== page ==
TED Conversations

Jean-Charles Longuet

This conversation is closed.

Telling the truth: are there limits?

Two recent talks focused on "Truth" as something good/moral. Practically, however, some information may cause havoc: the Wikileaks diplomatic data disclosure, for example, coulad have put some people at risk.

How should we manage the decision to disclose (or not) such information? Or manage the moral dilemma when telling a lie may have a positive outcome?

[update 2012/11/25] The conversation initially mixed a few things : Truth is something that is not as obvious as it seems, and Lies are more related to a deceiving/manipulative intention that to the hiding of some Truth.

Anyway, all points of views are welcome.


Showing single comment thread. View the full conversation.

  • Nov 25 2012: If the truth is bound by limits... who will decide what's acceptable?
    and if you say lies are ok sometimes... who will know when it's not?
    Because all people are different.. and so are their perceptions...

    So.. isn't it a little bit paradoxical to measure truth with 2 weights?
    • Nov 25 2012: I could tell you that I brewed a little more coffee than would fit in my cup this morning and now I am mulling over whether or not to heat up what's left for a second half a cup but that information is not relevant for you. I think it's worth stating that material facts should be included when we ponder telling the truth. For me, when I realized I had an issue with hiding the truth from others I started disclosing more rather than less just for practice. I also believe one's conscience will guide a person what another person probably would want to know. I have also observed a phenomenon in certain social situations (that can be competitive) where people will tell certain people the truth (their "in-group") and withhold the truth from others they consider political threats. In America, at least in my corner of it, this has become "just the way it is."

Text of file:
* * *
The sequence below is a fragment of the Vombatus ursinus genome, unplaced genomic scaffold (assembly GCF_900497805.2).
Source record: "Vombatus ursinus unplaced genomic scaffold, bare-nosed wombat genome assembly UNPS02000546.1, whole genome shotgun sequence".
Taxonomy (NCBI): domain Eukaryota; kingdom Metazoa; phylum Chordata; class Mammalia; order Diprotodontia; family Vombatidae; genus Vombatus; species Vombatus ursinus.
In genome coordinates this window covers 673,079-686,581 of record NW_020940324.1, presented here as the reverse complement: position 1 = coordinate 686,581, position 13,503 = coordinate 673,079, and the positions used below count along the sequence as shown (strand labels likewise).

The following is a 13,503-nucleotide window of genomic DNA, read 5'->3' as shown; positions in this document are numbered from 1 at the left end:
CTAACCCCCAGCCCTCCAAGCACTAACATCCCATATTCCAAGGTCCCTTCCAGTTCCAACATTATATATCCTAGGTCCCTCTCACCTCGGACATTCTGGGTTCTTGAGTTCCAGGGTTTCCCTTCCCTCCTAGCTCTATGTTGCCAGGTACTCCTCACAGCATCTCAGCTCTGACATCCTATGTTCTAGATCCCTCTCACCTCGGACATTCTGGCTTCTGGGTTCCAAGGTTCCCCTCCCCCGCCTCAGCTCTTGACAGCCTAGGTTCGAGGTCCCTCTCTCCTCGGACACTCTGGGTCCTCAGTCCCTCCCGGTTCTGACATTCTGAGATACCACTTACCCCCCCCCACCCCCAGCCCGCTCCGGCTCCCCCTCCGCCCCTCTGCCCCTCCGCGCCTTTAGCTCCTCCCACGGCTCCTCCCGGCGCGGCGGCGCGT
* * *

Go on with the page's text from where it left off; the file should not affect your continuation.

Showing single comment thread. View the full conversation.